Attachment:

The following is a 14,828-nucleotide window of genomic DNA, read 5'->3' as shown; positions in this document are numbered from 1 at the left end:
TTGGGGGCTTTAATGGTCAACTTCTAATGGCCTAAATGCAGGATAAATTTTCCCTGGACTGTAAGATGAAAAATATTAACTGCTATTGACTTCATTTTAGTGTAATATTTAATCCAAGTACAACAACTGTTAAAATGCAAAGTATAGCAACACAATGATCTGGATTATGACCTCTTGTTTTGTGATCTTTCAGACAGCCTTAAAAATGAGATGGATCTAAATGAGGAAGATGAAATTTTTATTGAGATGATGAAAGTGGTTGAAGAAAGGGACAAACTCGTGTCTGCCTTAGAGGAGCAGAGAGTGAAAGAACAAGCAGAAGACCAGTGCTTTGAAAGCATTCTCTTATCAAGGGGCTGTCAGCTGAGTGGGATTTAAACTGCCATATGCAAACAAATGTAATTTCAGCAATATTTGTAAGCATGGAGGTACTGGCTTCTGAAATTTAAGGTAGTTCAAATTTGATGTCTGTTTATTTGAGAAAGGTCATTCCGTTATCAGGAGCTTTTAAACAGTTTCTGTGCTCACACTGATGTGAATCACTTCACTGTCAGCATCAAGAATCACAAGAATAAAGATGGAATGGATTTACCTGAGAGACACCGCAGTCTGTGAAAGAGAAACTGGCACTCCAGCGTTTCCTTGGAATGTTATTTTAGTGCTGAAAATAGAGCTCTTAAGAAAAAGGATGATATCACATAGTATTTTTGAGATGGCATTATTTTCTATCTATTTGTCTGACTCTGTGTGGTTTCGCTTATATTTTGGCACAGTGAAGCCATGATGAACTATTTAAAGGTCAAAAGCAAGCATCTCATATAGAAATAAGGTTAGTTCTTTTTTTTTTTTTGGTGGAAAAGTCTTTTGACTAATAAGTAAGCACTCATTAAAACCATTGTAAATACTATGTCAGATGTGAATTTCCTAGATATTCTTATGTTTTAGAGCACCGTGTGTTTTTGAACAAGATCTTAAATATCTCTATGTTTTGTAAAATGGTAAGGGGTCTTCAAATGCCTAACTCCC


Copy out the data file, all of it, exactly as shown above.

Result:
The following is a 14,828-nucleotide window of genomic DNA, read 5'->3' as shown; positions in this document are numbered from 1 at the left end:
TTGGGGGCTTTAATGGTCAACTTCTAATGGCCTAAATGCAGGATAAATTTTCCCTGGACTGTAAGATGAAAAATATTAACTGCTATTGACTTCATTTTAGTGTAATATTTAATCCAAGTACAACAACTGTTAAAATGCAAAGTATAGCAACACAATGATCTGGATTATGACCTCTTGTTTTGTGATCTTTCAGACAGCCTTAAAAATGAGATGGATCTAAATGAGGAAGATGAAATTTTTATTGAGATGATGAAAGTGGTTGAAGAAAGGGACAAACTCGTGTCTGCCTTAGAGGAGCAGAGAGTGAAAGAACAAGCAGAAGACCAGTGCTTTGAAAGCATTCTCTTATCAAGGGGCTGTCAGCTGAGTGGGATTTAAACTGCCATATGCAAACAAATGTAATTTCAGCAATATTTGTAAGCATGGAGGTACTGGCTTCTGAAATTTAAGGTAGTTCAAATTTGATGTCTGTTTATTTGAGAAAGGTCATTCCGTTATCAGGAGCTTTTAAACAGTTTCTGTGCTCACACTGATGTGAATCACTTCACTGTCAGCATCAAGAATCACAAGAATAAAGATGGAATGGATTTACCTGAGAGACACCGCAGTCTGTGAAAGAGAAACTGGCACTCCAGCGTTTCCTTGGAATGTTATTTTAGTGCTGAAAATAGAGCTCTTAAGAAAAAGGATGATATCACATAGTATTTTTGAGATGGCATTATTTTCTATCTATTTGTCTGACTCTGTGTGGTTTCGCTTATATTTTGGCACAGTGAAGCCATGATGAACTATTTAAAGGTCAAAAGCAAGCATCTCATATAGAAATAAGGTTAGTTCTTTTTTTTTTTTTGGTGGAAAAGTCTTTTGACTAATAAGTAAGCACTCATTAAAACCATTGTAAATACTATGTCAGATGTGAATTTCCTAGATATTCTTATGTTTTAGAGCACCGTGTGTTTTTGAACAAGATCTTAAATATCTCTATGTTTTGTAAAATGGTAAGGGGTCTTCAAATGCCTAACTCCC